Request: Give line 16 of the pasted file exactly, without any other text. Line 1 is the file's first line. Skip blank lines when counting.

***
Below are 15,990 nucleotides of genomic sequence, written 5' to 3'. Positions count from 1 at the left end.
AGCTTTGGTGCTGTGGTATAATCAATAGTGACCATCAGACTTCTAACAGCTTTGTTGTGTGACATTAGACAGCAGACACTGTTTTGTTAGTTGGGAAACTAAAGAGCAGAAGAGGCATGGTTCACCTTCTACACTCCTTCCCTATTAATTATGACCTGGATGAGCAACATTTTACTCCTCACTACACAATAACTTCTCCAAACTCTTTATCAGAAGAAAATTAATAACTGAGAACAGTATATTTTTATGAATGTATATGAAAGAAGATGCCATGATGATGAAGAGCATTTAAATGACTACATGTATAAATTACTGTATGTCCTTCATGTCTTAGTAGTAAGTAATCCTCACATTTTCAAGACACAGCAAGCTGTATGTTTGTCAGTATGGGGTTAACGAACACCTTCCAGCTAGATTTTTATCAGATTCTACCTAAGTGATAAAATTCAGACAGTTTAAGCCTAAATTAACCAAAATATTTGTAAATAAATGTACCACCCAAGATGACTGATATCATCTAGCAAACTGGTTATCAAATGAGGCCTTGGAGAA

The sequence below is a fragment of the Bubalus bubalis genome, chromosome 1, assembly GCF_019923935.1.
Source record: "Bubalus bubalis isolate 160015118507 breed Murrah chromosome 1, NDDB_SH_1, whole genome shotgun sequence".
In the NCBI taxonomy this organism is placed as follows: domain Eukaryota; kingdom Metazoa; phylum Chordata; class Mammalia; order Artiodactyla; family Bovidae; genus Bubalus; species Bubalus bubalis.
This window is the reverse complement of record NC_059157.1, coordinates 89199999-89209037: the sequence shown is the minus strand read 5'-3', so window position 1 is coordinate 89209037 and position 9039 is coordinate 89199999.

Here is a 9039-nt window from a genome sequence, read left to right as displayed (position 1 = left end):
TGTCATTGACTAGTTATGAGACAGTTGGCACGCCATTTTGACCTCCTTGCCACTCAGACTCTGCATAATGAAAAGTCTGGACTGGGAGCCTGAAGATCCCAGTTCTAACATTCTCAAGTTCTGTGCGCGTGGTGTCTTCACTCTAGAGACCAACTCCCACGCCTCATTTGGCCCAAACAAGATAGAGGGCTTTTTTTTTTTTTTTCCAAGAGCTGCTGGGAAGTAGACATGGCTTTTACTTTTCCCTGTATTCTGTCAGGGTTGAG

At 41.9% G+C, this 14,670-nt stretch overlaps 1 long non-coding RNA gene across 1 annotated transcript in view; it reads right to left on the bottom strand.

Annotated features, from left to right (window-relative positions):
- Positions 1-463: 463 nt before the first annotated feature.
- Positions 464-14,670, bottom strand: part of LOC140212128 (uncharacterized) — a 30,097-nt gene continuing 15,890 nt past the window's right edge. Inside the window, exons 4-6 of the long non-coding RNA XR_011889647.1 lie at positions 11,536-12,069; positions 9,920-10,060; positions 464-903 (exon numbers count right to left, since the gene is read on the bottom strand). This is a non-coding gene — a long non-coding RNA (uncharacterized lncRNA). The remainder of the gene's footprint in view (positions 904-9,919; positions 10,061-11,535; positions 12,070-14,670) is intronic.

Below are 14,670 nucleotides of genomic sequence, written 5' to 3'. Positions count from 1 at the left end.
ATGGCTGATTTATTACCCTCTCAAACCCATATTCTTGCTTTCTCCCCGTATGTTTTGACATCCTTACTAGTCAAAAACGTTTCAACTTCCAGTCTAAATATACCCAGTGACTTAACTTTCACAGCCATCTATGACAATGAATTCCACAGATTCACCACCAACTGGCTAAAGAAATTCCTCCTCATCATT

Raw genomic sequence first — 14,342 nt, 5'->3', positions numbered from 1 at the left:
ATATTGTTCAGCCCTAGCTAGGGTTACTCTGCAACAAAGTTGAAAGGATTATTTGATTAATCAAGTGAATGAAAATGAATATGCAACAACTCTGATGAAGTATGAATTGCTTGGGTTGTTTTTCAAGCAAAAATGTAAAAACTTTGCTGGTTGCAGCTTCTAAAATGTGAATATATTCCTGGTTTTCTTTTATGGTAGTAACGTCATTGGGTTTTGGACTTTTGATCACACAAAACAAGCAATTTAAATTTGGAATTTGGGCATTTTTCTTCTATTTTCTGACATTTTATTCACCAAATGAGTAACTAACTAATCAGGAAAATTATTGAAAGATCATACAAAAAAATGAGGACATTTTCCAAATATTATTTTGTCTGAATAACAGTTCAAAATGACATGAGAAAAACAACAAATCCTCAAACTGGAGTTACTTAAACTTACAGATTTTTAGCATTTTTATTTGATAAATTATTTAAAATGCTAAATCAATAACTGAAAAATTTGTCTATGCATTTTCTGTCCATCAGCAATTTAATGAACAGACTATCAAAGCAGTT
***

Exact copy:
ATATTGTTCAGCCCTAGCTAGGGTTACTCTGCAACAAAGTTGAAAGGATTATTTGATTAATCAAGTGAATGAAAATGAATATGCAACAACTCTGATGAAGTATGAATTGCTTGGGTTGTTTTTCAAGCAAAAATGTAAAAACTTTGCTGGTTGCAGCTTCTAAAATGTGAATATATTCCTGGTTTTCTTTTATGGTAGTAACGTCATTGGGTTTTGGACTTTTGATCACACAAAACAAGCAATTTAAATTTGGAATTTGGGCATTTTTCTTCTATTTTCTGACATTTTATTCACCAAATGAGTAACTAACTAATCAGGAAAATTATTGAAAGATCATACAAAAAAATGAGGACATTTTCCAAATATTATTTTGTCTGAATAACAGTTCAAAATGACATGAGAAAAACAACAAATCCTCAAACTGGAGTTACTTAAACTTACAGATTTTTAGCATTTTTATTTGATAAATTATTTAAAATGCTAAATCAATAACTGAAAAATTTGTCTATGCATTTTCTGTCCATCAGCAATTTAATGAACAGACTATCAAAGCAGTT